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Correspondence

Palladin Mutation Causes Familial Pancreatic Cancer: Absence in European Families

  • Emily Slater,
  • Vera Amrillaeva,
  • Volker Fendrich,
  • Detlef Bartsch,
  • Julie Earl,
  • Louis J Vitone,
  • John P Neoptolemos,
  • William Greenhalf
  • Published: April 24, 2007
  • DOI: 10.1371/journal.pmed.0040164

We read with interest the article published in PLoS Medicine by Pogue-Geile et al. [1] reporting an apparent mutation in the KIAA0992 splice variant of the palladin gene in a family previously reported to have a high incidence of pancreatic cancer. Pogue-Geile and others had previously established that the 4q32–34 locus segregated with pancreatic cancer in this family by screening for pre-neoplastic lesions, which could then be used as a marker for mutation carriers [2]. In the PLoS Medicine paper the authors show that the mutation in palladin is on the 4q32–34 haplotype that segregates with the disease. The European Registry of Hereditary Pancreatitis and Familial Pancreatic Cancer (EUROPAC) and the German National Case Collection for Familial Pancreatic Cancer (FaPaCa) have recently shown that a mutation on 4q32–34 is unlikely to explain pancreatic cancer in a majority of our European families, but we did not rule out segregation with the disease in a minority of families [3].

Naturally we were keen to establish if the mutation seen in Family X from America was seen in any of our families, and so we have sequenced the locus in 74 individuals who were either affected by pancreatic cancer or who are obligate carriers (assuming autosomal dominant inheritance) of the disease mutation (in 74 families). We have also sequenced the locus in 14 affected individuals from 14 families with familial multiple mole melanoma with cases of pancreatic cancer (FAMMM-PC) [4] and nine sporadic pancreatic cancer patients of less than 50 years of age. We did not identify the mutation in any of the individuals, neither as a heterozygote or a homozygote.

This does not of course mean that other mutations in coding or non-coding regions of this variant of palladin or other variants are absent from European families. However, it is noteworthy that the phenotype of Family X is significantly different from the phenotype common to the families on the EUROPAC/FaPaCa registries. In particular, the incidence of diabetes in our families is relatively low, except where the diabetes is a direct consequence of development of cancer [3]. This presentation contrasts strongly with the family harbouring the palladin mutation [1,2], where diabetes was common. It is possible that Family X (and the association with palladin mutation) is not typical of the familial pancreatic cancer syndrome.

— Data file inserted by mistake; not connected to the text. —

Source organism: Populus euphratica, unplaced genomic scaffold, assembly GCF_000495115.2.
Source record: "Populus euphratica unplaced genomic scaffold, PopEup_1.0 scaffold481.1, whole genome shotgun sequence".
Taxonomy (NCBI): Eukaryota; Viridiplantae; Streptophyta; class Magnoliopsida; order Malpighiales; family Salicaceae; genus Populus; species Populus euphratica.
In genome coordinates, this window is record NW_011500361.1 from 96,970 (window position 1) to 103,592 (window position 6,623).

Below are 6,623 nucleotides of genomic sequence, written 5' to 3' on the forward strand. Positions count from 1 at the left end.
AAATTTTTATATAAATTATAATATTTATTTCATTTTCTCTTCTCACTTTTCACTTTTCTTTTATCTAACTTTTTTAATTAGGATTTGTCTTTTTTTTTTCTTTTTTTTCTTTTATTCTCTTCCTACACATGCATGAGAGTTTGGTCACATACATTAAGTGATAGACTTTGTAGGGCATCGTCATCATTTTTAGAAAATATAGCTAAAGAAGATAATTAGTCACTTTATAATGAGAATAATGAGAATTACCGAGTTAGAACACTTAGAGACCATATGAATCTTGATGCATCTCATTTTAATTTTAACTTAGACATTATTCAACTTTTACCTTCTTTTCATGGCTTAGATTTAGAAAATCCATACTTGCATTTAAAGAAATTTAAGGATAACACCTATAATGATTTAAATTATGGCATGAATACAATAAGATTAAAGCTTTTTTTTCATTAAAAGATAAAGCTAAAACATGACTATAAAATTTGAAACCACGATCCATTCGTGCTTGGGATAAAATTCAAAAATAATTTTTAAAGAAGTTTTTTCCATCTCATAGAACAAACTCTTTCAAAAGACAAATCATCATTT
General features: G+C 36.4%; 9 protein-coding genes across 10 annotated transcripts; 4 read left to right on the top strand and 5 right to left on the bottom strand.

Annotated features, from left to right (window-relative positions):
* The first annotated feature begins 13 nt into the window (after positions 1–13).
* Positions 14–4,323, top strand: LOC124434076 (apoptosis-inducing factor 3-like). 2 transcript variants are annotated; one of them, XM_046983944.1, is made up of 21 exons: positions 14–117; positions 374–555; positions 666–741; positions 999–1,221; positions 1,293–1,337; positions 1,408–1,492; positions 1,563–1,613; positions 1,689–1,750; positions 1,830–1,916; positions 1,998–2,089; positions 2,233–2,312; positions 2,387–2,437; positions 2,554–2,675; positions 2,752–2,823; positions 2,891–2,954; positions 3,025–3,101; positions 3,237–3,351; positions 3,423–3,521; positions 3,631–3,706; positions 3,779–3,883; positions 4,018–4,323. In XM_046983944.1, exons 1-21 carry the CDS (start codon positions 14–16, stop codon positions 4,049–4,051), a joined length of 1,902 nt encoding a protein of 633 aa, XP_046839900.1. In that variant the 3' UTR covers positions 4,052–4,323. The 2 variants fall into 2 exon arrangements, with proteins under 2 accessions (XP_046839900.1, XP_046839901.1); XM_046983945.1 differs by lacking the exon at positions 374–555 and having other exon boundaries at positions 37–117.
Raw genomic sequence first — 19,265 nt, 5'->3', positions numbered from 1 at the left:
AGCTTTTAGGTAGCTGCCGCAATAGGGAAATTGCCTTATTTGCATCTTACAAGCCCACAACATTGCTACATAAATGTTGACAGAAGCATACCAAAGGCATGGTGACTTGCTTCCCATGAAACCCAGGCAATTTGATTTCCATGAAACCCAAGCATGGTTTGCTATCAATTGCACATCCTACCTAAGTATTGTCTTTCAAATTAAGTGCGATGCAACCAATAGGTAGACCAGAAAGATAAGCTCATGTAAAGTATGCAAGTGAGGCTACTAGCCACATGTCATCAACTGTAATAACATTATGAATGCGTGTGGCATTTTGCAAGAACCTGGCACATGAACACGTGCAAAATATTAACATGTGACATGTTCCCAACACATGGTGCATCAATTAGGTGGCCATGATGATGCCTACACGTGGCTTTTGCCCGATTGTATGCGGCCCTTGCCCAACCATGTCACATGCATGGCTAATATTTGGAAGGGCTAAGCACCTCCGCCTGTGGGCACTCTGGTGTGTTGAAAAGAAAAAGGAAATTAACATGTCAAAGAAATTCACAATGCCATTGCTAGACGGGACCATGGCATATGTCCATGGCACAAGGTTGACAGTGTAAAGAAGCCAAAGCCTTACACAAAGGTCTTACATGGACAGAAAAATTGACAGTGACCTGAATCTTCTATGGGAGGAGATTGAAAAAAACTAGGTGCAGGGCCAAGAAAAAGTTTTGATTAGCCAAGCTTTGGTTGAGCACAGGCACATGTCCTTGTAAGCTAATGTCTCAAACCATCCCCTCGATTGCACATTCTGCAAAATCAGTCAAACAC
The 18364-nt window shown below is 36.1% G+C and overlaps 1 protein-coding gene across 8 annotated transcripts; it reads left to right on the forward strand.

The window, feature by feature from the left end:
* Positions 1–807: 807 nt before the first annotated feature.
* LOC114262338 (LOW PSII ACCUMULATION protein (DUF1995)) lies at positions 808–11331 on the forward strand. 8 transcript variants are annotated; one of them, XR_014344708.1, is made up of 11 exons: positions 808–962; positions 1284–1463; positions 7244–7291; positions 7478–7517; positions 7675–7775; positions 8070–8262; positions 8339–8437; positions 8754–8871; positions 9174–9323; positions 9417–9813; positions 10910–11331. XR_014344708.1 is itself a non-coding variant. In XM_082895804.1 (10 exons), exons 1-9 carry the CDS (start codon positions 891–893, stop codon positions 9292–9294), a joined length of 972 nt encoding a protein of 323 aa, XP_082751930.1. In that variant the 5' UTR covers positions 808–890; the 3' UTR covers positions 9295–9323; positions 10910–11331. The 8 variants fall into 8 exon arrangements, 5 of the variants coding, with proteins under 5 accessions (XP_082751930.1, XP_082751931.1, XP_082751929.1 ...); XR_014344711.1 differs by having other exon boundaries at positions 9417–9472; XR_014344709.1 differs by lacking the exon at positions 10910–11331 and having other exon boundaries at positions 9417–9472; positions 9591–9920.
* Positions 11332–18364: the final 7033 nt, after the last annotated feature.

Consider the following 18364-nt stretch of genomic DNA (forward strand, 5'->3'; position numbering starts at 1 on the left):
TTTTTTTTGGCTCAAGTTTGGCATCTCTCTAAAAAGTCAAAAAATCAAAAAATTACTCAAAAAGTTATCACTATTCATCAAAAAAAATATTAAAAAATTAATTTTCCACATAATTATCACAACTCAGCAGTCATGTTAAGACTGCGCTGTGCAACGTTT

References

  1. 1. Pogue-Geile KL, Chen R, Bronner MP, Crnogorac-Jurcevic T, Moyes KW, et al. (2006) Palladin mutation causes familial pancreatic cancer and suggests a new cancer mechanism. PLoS Med 3: e516. doi: 10.1371/journal.pmed.0030516.
  2. 2. Eberle MA, Pfutzer R, Pogue-Geile KL, Bronner MP, Crispin D, et al. (2002) A new susceptibility locus for autosomal dominant pancreatic cancer maps to chromosome 4q32-34. Am J Hum Genet 70: 1044–1048.
  3. 3. Earl J, Yan L, Vitone LJ, Risk J, Kemp SJ, et al. (2006) Evaluation of the 4q32-34 locus in European familial pancreatic cancer. Cancer Epidemiol Biomarkers Prev 15: 1948–1955.
  4. 4. Lynch HT, Brand RE, Hogg D, Deters CA, Fusaro RM, et al. (2002) Phenotypic variation in eight extended CDKN2A germline mutation familial atypical multiple mole melanoma-pancreatic carcinoma-prone families: The familial atypical mole melanoma-pancreatic carcinoma syndrome. Cancer 94: 84–96.